Five games into the season, the Yankees are about to face their third left-handed starter. They’ve used a slightly different lineup in each of those games, with Derek Jeter, Alex Rodriguez and Andruw Jones each getting a turn at designated hitter.
Today’s lineup is noteable because of Brett Gardner, who’s in left field, getting his first start of the season against a lefty.
“Lefties have hit this guy a little bit better than right-handers,” Joe Girardi said. “Freddy (Garcia) is a guy that can be a fly ball pitcher at times. We put our defense out there and our lefties in there.”
Gardner does not have drastic career splits. His power and batting average dip a little against lefties, but his on-base percentage is basically the exact same. The decision to put him in a sort of platoon has more to do with getting Jones and Eduardo Nunez into the lineup, and keeping Jeter and Rodriguez rested.
“I do value (Gardner), and I told him, ‘You’re not going to sit against all lefties,'” Girardi said. “I think it’s important early on that you get Andruw going and he gets his at-bats against left-handers, and I want to get Nuney going as well. Sometimes I’m going to DH Alex or Jeet. Sometimes I might DH Jonesy, depending on if I like certain left-handers against the lefty. It’s more I’m looking at stats and the feeling about the guy that day.”
• Obvoiusly Gardner is a better defensive player than Andruw Jones, but Girardi doesn’t feel like Jones is a liability with the glove. “I think Andruw’s defense is somewhat underrated for the way he plays it,” Girardi said. “This is a guy that really just knows how to run to the spot.”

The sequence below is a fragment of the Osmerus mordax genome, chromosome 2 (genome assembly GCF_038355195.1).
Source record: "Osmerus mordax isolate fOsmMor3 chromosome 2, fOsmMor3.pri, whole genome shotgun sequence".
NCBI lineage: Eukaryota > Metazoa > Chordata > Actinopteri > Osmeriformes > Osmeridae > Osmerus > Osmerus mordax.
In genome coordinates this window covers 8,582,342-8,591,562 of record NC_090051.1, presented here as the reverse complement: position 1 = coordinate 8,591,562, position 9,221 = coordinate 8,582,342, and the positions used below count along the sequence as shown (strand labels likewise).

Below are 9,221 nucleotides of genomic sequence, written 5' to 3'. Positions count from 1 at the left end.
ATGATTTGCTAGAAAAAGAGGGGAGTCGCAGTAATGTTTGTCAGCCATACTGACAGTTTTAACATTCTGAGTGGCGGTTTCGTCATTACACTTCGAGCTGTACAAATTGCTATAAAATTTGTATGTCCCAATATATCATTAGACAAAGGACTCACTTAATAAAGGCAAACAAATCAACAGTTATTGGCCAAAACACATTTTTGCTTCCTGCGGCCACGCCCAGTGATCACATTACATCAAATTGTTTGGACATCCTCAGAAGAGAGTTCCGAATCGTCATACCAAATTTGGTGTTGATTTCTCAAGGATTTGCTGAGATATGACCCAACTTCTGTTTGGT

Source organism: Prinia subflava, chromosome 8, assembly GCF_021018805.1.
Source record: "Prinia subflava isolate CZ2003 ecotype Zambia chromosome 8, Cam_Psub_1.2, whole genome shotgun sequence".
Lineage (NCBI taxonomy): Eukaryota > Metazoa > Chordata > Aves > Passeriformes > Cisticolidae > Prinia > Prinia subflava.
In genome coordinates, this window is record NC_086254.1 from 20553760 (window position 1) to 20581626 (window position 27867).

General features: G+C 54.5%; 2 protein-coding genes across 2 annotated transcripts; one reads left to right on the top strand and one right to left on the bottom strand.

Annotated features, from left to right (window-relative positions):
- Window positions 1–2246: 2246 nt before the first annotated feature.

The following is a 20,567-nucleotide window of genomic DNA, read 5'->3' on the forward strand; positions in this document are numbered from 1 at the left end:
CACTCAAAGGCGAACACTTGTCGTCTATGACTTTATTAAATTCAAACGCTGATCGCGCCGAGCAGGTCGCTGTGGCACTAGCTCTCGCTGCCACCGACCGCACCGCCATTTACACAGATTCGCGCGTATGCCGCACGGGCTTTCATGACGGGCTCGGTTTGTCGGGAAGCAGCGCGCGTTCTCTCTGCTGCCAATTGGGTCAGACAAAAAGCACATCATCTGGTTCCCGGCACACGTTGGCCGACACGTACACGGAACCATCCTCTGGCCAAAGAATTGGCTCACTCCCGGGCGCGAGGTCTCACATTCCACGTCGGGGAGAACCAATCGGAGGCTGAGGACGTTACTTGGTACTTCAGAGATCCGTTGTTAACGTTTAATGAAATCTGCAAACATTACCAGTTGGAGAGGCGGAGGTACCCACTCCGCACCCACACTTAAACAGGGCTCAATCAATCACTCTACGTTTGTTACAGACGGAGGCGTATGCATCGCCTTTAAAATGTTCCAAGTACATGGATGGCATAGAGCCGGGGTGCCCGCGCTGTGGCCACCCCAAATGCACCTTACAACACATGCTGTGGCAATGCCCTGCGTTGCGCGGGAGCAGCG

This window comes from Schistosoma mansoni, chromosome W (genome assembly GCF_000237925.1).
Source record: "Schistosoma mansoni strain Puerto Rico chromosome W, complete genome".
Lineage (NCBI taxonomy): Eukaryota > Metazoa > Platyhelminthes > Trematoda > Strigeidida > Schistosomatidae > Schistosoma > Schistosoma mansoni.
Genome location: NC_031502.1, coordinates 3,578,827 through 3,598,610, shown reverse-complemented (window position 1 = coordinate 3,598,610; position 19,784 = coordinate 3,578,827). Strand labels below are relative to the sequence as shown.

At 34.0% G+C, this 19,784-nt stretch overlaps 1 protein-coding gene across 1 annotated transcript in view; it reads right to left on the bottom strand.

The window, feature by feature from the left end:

• Girardi called Andy Pettitte last night to talk about his three innings in Tampa. “I got him out of bed to see how he did,” Girardi said. “He threw the ball well, 32 pitches in three innings, gave up one earned run. We talked about he had one changeup, a slidestep changeup, that cut on him and that was the hit that he gave up, the double. He was pleased and pretty excited about how he threw.”
• Pettitte is expected to reach 45 pitches in his next outing, then he’ll probably get to 60 pitches in the start after that. Girardi said he’ll start to feel like Pettitte is close when he reaches 75 pitches. “After that you start thinking OK it’s getting pretty close here, we’re a couple of starts away, two or three more starts,” Girardi said. “That’s if everything goes well and there’s no hiccups along the way.”
• Girardi said he doesn’t expect any sort of carryover from last night’s shouting match between Russell Martin and Robert Andino. Girardi said he considers sign stealing part of the game — he tells his catchers that its their responsibility to keep signs from being stolen — but he also has no problem with Martin confronting a player who might be stealing them. “I think stealing signs has been in baseball a long time,” Girardi said. “Calling out people you think are stealing signs has been in the game a long time too. It’s all part of the merry go round we live on.”
• Girardi said he has not gotten a report from Tampa, but the plan was for Michael Pineda to play long toss and maybe throw a few flat-ground pitches. “Not a lot, a little bit,” Girardi said. Still no word on when Pineda might actually get in a game.
• Just a heads up that I think we’re going to try to do a chat tomorrow afternoon at 4 p.m. I’ll try to go for 45 minutes to an hour before Girardi addresses the media.
Associated Press photo